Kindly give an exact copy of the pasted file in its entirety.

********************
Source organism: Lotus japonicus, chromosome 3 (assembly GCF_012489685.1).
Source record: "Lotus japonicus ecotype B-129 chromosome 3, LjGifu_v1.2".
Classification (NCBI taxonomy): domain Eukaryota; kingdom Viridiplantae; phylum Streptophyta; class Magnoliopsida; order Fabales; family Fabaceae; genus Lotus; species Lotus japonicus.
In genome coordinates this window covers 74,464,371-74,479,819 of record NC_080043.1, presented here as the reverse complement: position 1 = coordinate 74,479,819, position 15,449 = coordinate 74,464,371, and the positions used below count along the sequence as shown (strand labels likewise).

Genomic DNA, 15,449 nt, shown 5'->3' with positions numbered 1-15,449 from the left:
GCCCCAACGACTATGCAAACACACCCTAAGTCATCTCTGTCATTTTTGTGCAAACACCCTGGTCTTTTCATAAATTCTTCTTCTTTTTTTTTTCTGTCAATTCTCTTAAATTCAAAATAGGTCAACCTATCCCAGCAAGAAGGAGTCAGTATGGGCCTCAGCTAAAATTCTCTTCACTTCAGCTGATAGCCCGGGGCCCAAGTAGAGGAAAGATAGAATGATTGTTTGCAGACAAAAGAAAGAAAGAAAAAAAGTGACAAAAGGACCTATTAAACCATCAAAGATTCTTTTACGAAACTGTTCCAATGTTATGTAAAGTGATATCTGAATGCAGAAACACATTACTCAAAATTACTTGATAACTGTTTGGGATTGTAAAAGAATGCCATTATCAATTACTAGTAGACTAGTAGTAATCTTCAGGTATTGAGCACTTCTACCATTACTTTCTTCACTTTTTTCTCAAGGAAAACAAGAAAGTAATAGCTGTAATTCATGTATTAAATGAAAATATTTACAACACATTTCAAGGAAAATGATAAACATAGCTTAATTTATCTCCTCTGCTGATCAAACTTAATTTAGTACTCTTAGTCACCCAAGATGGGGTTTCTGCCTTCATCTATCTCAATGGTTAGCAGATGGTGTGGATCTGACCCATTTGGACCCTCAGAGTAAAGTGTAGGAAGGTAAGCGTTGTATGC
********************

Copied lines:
Source organism: Lotus japonicus, chromosome 3 (assembly GCF_012489685.1).
Source record: "Lotus japonicus ecotype B-129 chromosome 3, LjGifu_v1.2".
Classification (NCBI taxonomy): domain Eukaryota; kingdom Viridiplantae; phylum Streptophyta; class Magnoliopsida; order Fabales; family Fabaceae; genus Lotus; species Lotus japonicus.
In genome coordinates this window covers 74,464,371-74,479,819 of record NC_080043.1, presented here as the reverse complement: position 1 = coordinate 74,479,819, position 15,449 = coordinate 74,464,371, and the positions used below count along the sequence as shown (strand labels likewise).

Genomic DNA, 15,449 nt, shown 5'->3' with positions numbered 1-15,449 from the left:
GCCCCAACGACTATGCAAACACACCCTAAGTCATCTCTGTCATTTTTGTGCAAACACCCTGGTCTTTTCATAAATTCTTCTTCTTTTTTTTTTCTGTCAATTCTCTTAAATTCAAAATAGGTCAACCTATCCCAGCAAGAAGGAGTCAGTATGGGCCTCAGCTAAAATTCTCTTCACTTCAGCTGATAGCCCGGGGCCCAAGTAGAGGAAAGATAGAATGATTGTTTGCAGACAAAAGAAAGAAAGAAAAAAAGTGACAAAAGGACCTATTAAACCATCAAAGATTCTTTTACGAAACTGTTCCAATGTTATGTAAAGTGATATCTGAATGCAGAAACACATTACTCAAAATTACTTGATAACTGTTTGGGATTGTAAAAGAATGCCATTATCAATTACTAGTAGACTAGTAGTAATCTTCAGGTATTGAGCACTTCTACCATTACTTTCTTCACTTTTTTCTCAAGGAAAACAAGAAAGTAATAGCTGTAATTCATGTATTAAATGAAAATATTTACAACACATTTCAAGGAAAATGATAAACATAGCTTAATTTATCTCCTCTGCTGATCAAACTTAATTTAGTACTCTTAGTCACCCAAGATGGGGTTTCTGCCTTCATCTATCTCAATGGTTAGCAGATGGTGTGGATCTGACCCATTTGGACCCTCAGAGTAAAGTGTAGGAAGGTAAGCGTTGTATGC